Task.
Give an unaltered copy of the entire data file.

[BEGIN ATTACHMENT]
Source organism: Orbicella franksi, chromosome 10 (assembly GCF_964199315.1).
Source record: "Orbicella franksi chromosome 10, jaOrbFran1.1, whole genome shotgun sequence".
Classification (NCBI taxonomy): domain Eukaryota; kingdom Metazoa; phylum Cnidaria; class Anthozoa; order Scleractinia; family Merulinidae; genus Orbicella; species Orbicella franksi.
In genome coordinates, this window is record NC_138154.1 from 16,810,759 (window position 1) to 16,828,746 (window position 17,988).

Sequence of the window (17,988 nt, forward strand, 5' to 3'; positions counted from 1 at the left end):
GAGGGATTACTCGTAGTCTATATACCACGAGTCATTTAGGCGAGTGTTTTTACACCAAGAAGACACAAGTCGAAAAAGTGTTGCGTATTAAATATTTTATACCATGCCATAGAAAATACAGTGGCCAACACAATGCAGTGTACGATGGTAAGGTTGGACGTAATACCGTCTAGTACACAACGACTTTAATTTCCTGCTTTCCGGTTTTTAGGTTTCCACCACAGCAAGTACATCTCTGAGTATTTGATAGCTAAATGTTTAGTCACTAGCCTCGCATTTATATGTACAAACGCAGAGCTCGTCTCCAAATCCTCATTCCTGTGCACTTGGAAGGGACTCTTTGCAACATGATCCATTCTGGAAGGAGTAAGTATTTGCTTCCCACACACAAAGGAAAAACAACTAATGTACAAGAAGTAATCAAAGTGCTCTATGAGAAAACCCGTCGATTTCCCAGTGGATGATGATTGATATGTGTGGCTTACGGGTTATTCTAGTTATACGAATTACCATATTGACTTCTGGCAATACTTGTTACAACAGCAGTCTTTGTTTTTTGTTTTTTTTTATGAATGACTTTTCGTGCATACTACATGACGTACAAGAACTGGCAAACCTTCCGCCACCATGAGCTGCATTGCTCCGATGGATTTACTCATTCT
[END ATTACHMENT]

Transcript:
Source organism: Orbicella franksi, chromosome 10 (assembly GCF_964199315.1).
Source record: "Orbicella franksi chromosome 10, jaOrbFran1.1, whole genome shotgun sequence".
Classification (NCBI taxonomy): domain Eukaryota; kingdom Metazoa; phylum Cnidaria; class Anthozoa; order Scleractinia; family Merulinidae; genus Orbicella; species Orbicella franksi.
In genome coordinates, this window is record NC_138154.1 from 16,810,759 (window position 1) to 16,828,746 (window position 17,988).

Sequence of the window (17,988 nt, forward strand, 5' to 3'; positions counted from 1 at the left end):
GAGGGATTACTCGTAGTCTATATACCACGAGTCATTTAGGCGAGTGTTTTTACACCAAGAAGACACAAGTCGAAAAAGTGTTGCGTATTAAATATTTTATACCATGCCATAGAAAATACAGTGGCCAACACAATGCAGTGTACGATGGTAAGGTTGGACGTAATACCGTCTAGTACACAACGACTTTAATTTCCTGCTTTCCGGTTTTTAGGTTTCCACCACAGCAAGTACATCTCTGAGTATTTGATAGCTAAATGTTTAGTCACTAGCCTCGCATTTATATGTACAAACGCAGAGCTCGTCTCCAAATCCTCATTCCTGTGCACTTGGAAGGGACTCTTTGCAACATGATCCATTCTGGAAGGAGTAAGTATTTGCTTCCCACACACAAAGGAAAAACAACTAATGTACAAGAAGTAATCAAAGTGCTCTATGAGAAAACCCGTCGATTTCCCAGTGGATGATGATTGATATGTGTGGCTTACGGGTTATTCTAGTTATACGAATTACCATATTGACTTCTGGCAATACTTGTTACAACAGCAGTCTTTGTTTTTTGTTTTTTTTTATGAATGACTTTTCGTGCATACTACATGACGTACAAGAACTGGCAAACCTTCCGCCACCATGAGCTGCATTGCTCCGATGGATTTACTCATTCT